In 2006, a resurgent Taliban could be seen concentrating fighters for attacks on the forward operations bases of foreign troops or on isolated Afghan police posts. But that tactic exposed militants to NATO air strikes and led to high numbers of Taliban casualties.
Recent analysis by Tundra Strategic Security Solutions -- a Canadian-owned private security consulting firm -- suggests that militants carried out concentrated ground attacks less frequently during 2008 -- despite a handful of high-profile skirmishes.
Instead, there was a marked increase in roadside bomb attacks -- like those seen in Iraq -- many using a home-made armor piercing device known as an "explosively-formed projectile."
As Seen In Iraq
Afghan Defense Minister Abdul Rahim Wardak says it is no accident that the weaponry and fighting tactics of Iraqi insurgents are increasingly being seen in Afghanistan.
"Since last year, as a result of the success of the surge in Iraq, there has been a flow of foreign terrorists into Afghanistan," Wardak said. In some conflicts in 2008, "actually 60 percent of the total force which we have encountered were foreign fighters," he said.
U.S. President Barack Obama's plan for Afghanistan calls for as many as 30,000 more U.S. troops to be deployed there -- a task that could be made more difficult by the attacks on NATO supply routes in Pakistan, and by Kyrgyzstan's intention to evict U.S. troops from a strategic logistical base at Manas International Airport near Bishkek.
Meanwhile, calls by NATO Secretary-General Jaap de Hoop Scheffer for more troop contributions for the Afghan mission by NATO countries have failed to garner the numbers that military planners say are now necessary.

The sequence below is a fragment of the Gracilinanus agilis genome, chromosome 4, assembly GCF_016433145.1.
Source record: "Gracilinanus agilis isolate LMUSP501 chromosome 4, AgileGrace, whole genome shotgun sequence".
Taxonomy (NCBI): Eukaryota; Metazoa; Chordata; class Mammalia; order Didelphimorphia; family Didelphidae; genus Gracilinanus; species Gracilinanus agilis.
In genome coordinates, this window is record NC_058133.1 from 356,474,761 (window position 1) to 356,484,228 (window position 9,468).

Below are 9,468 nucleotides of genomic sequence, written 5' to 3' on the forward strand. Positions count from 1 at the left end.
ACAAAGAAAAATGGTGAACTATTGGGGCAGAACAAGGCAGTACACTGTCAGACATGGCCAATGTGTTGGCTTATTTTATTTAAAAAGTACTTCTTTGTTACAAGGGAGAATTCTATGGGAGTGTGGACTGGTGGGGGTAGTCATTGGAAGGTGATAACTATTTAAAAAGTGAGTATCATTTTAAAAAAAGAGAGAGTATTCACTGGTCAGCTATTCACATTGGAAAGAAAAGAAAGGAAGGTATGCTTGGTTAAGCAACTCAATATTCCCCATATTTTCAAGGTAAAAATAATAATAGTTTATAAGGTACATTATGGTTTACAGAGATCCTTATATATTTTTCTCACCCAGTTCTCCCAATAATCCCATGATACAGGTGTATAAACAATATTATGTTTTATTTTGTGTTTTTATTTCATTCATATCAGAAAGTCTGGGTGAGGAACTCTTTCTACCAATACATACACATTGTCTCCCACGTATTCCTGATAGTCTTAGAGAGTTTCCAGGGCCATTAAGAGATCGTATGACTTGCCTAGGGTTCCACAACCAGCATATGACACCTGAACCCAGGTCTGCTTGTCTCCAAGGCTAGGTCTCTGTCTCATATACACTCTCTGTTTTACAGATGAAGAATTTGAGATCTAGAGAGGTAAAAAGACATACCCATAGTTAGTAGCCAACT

Russian President Dmitry Medvedev on February 4 said that some members of the Collective Security Treaty Organization -- comprised of seven former Soviet republics -- could help by deploying troops to Afghanistan.
"The Russian Federation and other CSTO member states, countries of Central Asia, are ready for full-fledged, comprehensive cooperation with the United States of America and other countries of the coalition in combating terrorism in the region," Medvedev said.
UN Secretary-General Ban Ki-Moon insists on an international strategy that combines economic development with the continuing military mission of the UN-mandated and NATO-led International Security Assistance Force in Afghanistan.
"The plan we have focuses on investment in key sectors: agriculture, energy, infrastructure, and on making aid more effective. Where there is stability, we must invest in development. Where stability is tenuous, we must focus on restoring the confidence of Afghanistan," Ban said.
Defense Minister Wardak agrees that there is not a purely military solution to Afghanistan's security conundrum. But he concedes that as long as the Afghan government and its international supporters fail to provide security for all of the Afghan population, the situation will continue to be exploited by the Taliban.